Benita Roth explores the rise of the ACT UP/LA during the ’80s and ’90s in new book

By : Scottie Campbell
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Benita Roth is a professor of sociology, history and women’s studies at Binghamton University so it is unsurprising that The Life and Death of ACT UP/LA is academic and will primarily have a life as assigned reading in college courses. Dense and meticulously annotated, it makes for a cumbersome, though essential, read.

ACT UP (AIDS Coalition to Unleash Power) was born in New York City in 1987 when Larry Kramer, disillusioned with the Gay Men’s Health Crisis he co-founded, challenged an audience to create a more effective organization. ACT UP/LA was formed in December of the same year and, unlike ACT UP/NY which is still in existence (albeit decidedly more quiet these days), lasted a decade until its remaining three members voted it out of existence.

Roth makes a strong argument for focusing on ACT UP/LA noting that with “social movements” like ACT UP “scholars have usefully referred to local contexts as social movement fields.” Los Angeles is a diverse city with a population long consisting of more than one population and a historically marginalized gay community. Roth touches on other chapters of ACT UP only when there were national collaborations, which were rare. Local actions like protesting hospitals and insurance companies appear more successful in getting direct action.

ACT UP’s model is similar to those of the feminist movement, anti-nuke protests and anti-Vietnam War protests with face-to-face confrontation toward “systems of power through ‘misuse’ of spaces.” During our last recession we saw an example of similar action with Occupy Wall Street and tangential movements it hatched. Inherent in the model is the concept of being leaderless, as Roth’s chronicling of ACT UP/LA illustrates, that concept is the thing of myths.

Looking at the movement through a feminist lens, Roth seems to argue that ACT UP wouldn’t have happened without the feminist movement and its fight for women’s health. While that assertion is debatable, what is clear is women had their own unique struggle within ACT UP/LA and the anti-AIDS movement. Imagine protesting alongside your brothers to get a ward in a hospital dedicated to AIDS victims, then having to turn around and fight that the ward include women. Internally the organization struggled with gay and lesbian relations of the time and its undercurrent of misandry and misogyny. A Women’s Caucus was formed and met with opposition despite the fact that the model of the organization was a “General Body” with several working committees, and when male “leaders” would give statements of support, they smacked of placation.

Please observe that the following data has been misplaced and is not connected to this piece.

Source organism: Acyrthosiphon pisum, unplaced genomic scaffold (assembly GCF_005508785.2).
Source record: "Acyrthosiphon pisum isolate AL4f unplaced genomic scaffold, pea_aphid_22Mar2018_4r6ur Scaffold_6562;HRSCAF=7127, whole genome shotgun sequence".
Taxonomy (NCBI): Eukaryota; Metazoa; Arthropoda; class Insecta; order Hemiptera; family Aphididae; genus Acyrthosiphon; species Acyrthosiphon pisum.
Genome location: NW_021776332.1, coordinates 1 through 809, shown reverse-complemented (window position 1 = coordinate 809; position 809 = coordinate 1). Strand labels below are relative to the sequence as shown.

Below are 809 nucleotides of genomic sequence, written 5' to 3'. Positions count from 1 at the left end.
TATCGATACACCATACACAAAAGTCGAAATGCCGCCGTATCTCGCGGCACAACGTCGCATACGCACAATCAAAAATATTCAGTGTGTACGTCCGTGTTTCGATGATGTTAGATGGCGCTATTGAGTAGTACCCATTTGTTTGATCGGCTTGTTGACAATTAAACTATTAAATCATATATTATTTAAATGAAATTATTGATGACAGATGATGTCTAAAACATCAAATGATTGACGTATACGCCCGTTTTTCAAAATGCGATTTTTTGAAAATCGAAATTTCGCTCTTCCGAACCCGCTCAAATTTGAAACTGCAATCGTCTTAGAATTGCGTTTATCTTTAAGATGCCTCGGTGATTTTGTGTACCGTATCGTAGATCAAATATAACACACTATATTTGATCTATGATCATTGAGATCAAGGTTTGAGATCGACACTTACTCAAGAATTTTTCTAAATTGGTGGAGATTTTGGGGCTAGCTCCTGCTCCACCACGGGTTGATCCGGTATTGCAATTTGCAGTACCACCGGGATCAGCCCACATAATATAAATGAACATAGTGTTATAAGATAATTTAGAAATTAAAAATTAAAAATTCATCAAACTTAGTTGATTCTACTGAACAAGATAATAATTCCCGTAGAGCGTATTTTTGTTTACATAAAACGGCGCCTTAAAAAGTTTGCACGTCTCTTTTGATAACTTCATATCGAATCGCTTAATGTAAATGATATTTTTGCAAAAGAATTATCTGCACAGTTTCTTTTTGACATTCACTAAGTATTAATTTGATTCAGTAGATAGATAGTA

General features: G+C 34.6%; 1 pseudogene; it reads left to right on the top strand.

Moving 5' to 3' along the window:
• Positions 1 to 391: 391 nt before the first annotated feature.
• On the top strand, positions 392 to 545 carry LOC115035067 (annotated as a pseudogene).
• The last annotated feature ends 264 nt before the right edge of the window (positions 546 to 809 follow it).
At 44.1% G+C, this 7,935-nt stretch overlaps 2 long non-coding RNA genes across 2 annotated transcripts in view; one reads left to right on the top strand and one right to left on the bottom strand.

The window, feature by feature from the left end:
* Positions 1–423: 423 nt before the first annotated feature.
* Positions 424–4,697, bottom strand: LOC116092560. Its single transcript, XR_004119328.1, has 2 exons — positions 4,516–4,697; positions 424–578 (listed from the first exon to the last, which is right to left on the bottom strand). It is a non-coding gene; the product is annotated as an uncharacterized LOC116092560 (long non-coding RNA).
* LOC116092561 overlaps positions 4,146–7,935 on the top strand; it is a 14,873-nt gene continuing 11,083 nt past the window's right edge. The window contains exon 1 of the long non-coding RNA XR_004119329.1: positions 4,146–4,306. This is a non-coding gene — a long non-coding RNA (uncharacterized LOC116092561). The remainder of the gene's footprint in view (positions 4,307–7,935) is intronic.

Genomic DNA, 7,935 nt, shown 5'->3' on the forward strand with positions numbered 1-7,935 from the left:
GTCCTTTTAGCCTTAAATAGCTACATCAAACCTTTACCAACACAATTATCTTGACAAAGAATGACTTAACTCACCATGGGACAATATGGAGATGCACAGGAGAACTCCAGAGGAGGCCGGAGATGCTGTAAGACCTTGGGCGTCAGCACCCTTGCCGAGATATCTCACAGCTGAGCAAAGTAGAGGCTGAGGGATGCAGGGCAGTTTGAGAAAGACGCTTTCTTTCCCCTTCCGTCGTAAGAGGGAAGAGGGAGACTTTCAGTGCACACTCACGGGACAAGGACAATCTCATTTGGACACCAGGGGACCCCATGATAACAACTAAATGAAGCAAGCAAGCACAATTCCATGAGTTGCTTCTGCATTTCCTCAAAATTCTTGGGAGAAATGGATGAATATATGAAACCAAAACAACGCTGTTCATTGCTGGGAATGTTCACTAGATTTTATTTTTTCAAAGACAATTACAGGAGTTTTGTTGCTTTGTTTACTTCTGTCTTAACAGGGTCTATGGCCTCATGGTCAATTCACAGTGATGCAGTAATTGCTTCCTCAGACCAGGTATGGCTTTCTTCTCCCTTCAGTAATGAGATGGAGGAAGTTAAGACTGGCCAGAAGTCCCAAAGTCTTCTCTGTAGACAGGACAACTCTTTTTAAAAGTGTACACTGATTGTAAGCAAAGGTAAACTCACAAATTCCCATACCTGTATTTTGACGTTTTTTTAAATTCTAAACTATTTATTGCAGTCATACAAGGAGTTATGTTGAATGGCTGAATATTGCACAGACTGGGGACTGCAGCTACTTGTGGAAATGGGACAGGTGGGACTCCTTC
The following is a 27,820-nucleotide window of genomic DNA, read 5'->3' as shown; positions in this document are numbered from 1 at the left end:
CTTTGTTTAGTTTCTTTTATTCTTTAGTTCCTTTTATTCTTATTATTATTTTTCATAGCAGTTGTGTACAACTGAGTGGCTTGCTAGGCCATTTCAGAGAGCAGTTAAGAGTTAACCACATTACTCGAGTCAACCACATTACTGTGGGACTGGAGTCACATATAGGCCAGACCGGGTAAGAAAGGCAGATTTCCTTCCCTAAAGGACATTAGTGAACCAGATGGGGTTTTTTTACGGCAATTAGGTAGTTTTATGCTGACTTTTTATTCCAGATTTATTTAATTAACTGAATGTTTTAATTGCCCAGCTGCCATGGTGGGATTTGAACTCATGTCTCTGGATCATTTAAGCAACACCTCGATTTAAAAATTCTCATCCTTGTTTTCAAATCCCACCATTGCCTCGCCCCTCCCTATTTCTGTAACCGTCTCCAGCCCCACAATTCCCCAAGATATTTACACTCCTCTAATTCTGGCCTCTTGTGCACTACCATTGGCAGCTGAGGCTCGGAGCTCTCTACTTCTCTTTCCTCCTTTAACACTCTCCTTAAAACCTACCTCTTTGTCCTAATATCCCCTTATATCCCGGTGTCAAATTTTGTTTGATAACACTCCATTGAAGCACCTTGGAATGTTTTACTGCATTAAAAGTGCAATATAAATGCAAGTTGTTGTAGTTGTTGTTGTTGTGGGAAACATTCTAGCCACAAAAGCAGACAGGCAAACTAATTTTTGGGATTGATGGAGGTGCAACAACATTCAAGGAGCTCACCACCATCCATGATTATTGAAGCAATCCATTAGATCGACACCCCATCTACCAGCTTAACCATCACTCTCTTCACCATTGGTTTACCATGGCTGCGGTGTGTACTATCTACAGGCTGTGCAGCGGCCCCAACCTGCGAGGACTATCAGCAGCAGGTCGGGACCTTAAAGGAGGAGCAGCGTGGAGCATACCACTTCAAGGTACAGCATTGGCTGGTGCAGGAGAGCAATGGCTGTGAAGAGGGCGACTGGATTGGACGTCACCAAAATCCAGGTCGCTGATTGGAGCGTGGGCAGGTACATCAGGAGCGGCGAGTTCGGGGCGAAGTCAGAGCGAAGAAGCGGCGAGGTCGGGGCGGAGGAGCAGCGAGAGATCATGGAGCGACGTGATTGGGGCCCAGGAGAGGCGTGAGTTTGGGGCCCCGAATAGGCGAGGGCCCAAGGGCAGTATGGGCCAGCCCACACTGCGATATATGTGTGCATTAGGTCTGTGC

It is interesting to see the formation of activist groups from a sociologist’s perspective and you’ll find yourself, as I did, hoping an author will one day take a look at your community’s LGBTQ history with an objective eye like Roth has here. Her study shows how such groups work and don’t work, the striking similarities among these rebellious groups, and their stubbornness to ignore the lessons of history. Over the organization’s decade-long history, there were differing opinions about the degree to which the group should be pursuing gay rights which gave rise to Queer Nation. QN, as it was referred to, attempted to be so anti-establishment they eschewed traditional banking and instead the treasurer kept their funds in a box under his bed.

Some actions by ACT UP/LA, like disrupting the Oscars and an attempt to disrupt the Rose Parade, were intended to create awareness of the AIDS crisis. While participants saw the actions as a success — invariably someone among them found each of their actions a success — they probably created as much confusion as they did awareness. Shrine Auditorium security asked one protester what grudge he had against Chevy Chase after he interrupted an off-air Oscars presentation by exclaiming, “102,000 dead!” Chaos does seem to be an essential ingredient in the social movement recipe.

A mixture of anarchists and pacifists is also characteristic of these movements. Perhaps the most striking part of the book is learning how often members of ACT UP/LA were scared and frightened to participate in actions but still did. This echoes the confessions of other activists – filmmaker Michael Moore comes to mind – and it shows enviable courage. In Roth’s field notes, ACT UP/LA members describe being in actions where they were certain they would die.

Many people (myself included) would not be here today, and others would not have lived so long, if it wasn’t for the vital crusade waged by the ACT UP/LA and groups like it; that alone is reason to give Roth’s well researched account your attention.

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